What becomes a legend most? That was the question faced, to a greater or lesser degree, by Bob Dylan, Van Morrison, and Joni Mitchell at the Gorge Ampitheatre Saturday night, in the second of a series of seven dates the trio is playing this spring. And, given that they are three of the most individualistic performers of the rock era, it's not surprising to report that they came up with three different answers.
Morrison and his nine-piece band kicked things off with a tightly focused R&B revue, opening with the 1970 hit "Domino" and moving through a string of classics that included "Moondance" and a gorgeous, country-tinged rendition of "Tupelo Honey." In the past, Morrison has seemed dismissive of the material that made him famous, and has often let bandmates Georgie Fame and Brian Kennedy share a bit too much of the spotlight. But on this night, clad in a black suit and sunglasses, Morrison was clearly in command, and he attacked his classics with the same intensity he brought to newer songs like "See Me Through" and "Days Like This." The highlight of Morrison's set, though, was an exuberant, soulful version of "That's Life," played in tribute to the recently departed Frank Sinatra.
If Morrison successfully integrated his older and newer material, Mitchell seemed reluctant to draw on her legacy, and the result was a performance strong in voice but notably lacking in variety and the sort of crowd-pleasers a venue the size of the Gorge demands. Clutching an electric guitar and backed by a three-piece band, Mitchell unveiled several new songs that failed to connect with the audience before hitting her stride with "Slouching Toward Bethlehem," an adaptation of W.B. Yeats' poem "The Second Coming." The audience, hungry for something recognizable, exploded when Mitchell started singing her classic "Big Yellow Taxi," complete with a Dylan impersonation on a verse he added to the song when he covered it on the album Dylan. But by the time she encored, with a somber rendition of the flower child anthem "Woodstock," it was hard not to feel as though she'd overstayed her welcome.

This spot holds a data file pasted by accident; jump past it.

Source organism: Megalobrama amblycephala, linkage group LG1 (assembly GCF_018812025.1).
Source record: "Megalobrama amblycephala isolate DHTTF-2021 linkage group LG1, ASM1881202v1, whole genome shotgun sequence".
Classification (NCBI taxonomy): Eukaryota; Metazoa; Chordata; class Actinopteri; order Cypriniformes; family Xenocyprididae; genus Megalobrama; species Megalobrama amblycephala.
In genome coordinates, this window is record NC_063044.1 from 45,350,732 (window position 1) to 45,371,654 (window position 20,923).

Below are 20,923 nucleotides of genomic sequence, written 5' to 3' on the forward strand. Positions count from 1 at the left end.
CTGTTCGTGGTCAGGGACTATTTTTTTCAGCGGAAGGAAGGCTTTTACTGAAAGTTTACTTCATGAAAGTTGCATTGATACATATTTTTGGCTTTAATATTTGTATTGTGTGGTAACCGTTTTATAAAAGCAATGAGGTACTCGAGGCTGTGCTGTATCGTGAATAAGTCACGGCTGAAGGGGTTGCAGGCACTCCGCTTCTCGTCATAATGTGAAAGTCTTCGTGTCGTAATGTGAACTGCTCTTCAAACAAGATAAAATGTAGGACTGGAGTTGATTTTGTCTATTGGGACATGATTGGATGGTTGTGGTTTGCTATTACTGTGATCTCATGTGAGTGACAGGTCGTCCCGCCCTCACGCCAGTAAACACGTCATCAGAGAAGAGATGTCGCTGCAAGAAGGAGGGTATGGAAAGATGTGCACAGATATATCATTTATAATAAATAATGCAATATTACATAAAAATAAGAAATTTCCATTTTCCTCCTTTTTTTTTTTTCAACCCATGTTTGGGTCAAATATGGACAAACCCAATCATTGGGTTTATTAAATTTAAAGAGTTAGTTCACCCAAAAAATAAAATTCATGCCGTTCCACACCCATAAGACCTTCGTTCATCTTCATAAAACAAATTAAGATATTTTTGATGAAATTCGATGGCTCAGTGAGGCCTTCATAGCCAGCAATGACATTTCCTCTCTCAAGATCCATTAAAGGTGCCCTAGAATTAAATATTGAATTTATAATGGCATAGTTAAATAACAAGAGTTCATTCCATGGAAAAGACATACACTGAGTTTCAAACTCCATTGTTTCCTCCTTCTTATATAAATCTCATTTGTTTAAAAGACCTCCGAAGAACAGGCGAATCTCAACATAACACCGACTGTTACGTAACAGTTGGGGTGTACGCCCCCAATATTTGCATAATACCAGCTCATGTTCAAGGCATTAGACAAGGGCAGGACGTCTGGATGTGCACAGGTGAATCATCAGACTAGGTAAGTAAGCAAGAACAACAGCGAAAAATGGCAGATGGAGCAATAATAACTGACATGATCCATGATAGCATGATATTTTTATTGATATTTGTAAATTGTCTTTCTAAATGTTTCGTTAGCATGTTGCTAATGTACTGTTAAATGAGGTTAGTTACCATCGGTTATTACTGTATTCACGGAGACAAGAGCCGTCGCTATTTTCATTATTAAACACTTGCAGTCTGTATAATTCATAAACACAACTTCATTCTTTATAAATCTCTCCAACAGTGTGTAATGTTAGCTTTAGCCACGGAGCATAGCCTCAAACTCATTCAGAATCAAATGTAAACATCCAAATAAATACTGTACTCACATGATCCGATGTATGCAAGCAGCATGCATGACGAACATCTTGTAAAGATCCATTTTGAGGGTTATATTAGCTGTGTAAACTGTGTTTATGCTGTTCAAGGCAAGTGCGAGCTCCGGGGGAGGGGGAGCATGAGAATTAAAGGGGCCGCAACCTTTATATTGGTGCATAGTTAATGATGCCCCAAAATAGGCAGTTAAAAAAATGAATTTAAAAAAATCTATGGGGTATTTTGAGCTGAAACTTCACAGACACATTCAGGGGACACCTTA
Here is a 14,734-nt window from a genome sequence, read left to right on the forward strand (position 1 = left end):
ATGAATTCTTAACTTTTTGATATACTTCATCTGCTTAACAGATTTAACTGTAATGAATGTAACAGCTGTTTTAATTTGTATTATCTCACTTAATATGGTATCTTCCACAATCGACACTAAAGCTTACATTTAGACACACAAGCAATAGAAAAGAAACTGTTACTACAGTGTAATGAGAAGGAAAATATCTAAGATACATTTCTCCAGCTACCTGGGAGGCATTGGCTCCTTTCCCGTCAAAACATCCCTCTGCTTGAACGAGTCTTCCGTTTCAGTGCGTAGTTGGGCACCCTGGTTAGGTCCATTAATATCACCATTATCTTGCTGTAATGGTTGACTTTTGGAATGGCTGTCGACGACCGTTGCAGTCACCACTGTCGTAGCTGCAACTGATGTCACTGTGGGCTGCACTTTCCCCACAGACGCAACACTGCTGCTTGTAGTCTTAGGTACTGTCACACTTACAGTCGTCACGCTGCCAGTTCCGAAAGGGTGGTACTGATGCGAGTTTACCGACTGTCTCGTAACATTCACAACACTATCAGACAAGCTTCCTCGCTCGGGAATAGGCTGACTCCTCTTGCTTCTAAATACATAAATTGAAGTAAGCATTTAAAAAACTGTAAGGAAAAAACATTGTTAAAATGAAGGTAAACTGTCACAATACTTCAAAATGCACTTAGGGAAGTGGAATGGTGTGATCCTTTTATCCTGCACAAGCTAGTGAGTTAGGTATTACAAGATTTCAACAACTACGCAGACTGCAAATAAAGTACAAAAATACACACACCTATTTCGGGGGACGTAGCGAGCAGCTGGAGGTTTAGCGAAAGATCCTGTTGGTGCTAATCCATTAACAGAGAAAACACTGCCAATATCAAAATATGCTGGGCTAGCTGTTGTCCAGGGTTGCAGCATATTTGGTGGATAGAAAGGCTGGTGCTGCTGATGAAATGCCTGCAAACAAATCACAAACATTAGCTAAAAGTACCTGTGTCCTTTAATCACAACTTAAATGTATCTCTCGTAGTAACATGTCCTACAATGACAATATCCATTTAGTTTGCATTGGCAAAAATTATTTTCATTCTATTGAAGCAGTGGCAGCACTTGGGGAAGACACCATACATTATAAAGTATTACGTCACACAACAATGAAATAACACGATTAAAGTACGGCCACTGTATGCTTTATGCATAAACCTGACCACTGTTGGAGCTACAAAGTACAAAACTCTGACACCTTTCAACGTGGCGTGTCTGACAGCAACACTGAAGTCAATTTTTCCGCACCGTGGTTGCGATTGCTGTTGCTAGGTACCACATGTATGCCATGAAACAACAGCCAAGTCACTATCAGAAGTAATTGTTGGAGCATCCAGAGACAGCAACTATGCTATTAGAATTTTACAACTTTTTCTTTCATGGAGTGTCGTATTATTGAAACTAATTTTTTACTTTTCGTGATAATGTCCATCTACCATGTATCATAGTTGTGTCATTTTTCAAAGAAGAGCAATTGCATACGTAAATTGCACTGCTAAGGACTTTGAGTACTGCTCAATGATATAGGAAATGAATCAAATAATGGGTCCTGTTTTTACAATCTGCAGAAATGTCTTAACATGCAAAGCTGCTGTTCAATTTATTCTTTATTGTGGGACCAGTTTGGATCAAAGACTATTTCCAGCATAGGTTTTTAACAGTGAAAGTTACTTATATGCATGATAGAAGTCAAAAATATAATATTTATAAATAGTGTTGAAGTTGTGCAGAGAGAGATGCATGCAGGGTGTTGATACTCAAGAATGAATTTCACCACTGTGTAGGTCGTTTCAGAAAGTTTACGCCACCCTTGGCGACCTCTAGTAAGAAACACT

Any bad feelings, though, vanished when Dylan stepped to the stage. Dressed in a long black coat, with black pants, string tie, and boots, Dylan launched into a high-spirited, high-octane version of his Blonde on Blonde classic "Absolutely Sweet Marie" that quickly had the audience on its feet. Next up was a new take on "If You See Her, Say Hello," which transformed the plaintive Blood on the Tracks ballad into a slice of mid-tempo, Byrds-style folk-rock. For those familiar with Dylan's live performances, such transformations are nothing new-35 years after releasing his first record, Dylan routinely rearranges his songs to keep them fresh, both for himself and his audiences.
What was different, though, from past shows was the high energy, intensity, and good humor Dylan brought to this performance. After a decade of sleepwalking through often sloppy, sub-par concerts, in the last few years Dylan seems to have finally regained his skill and pleasure at playing before a live audience. If he still steadfastly refuses to engage the crowd in between-song patter, he nevertheless seems acutely aware of its presence, and has once again started crafting shows that have a rhythm and liveliness that do justice to his majestic songs. On this night, he worked his magic on everything from the 1964 ballad "It Ain't Me, Babe" to the gospel-tinged "I Shall Be Released" (on which he was joined by Morrison and Mitchell) to the bluesy "Love Sick," from last year's Grammy-winning album Time Out of Mind. That three such distinct and memorable songs could be woven together seamlessly in concert three-and-a-half decades into his career is perhaps the greatest testament to Dylan's artistry, both as a songwriter and as a showman.
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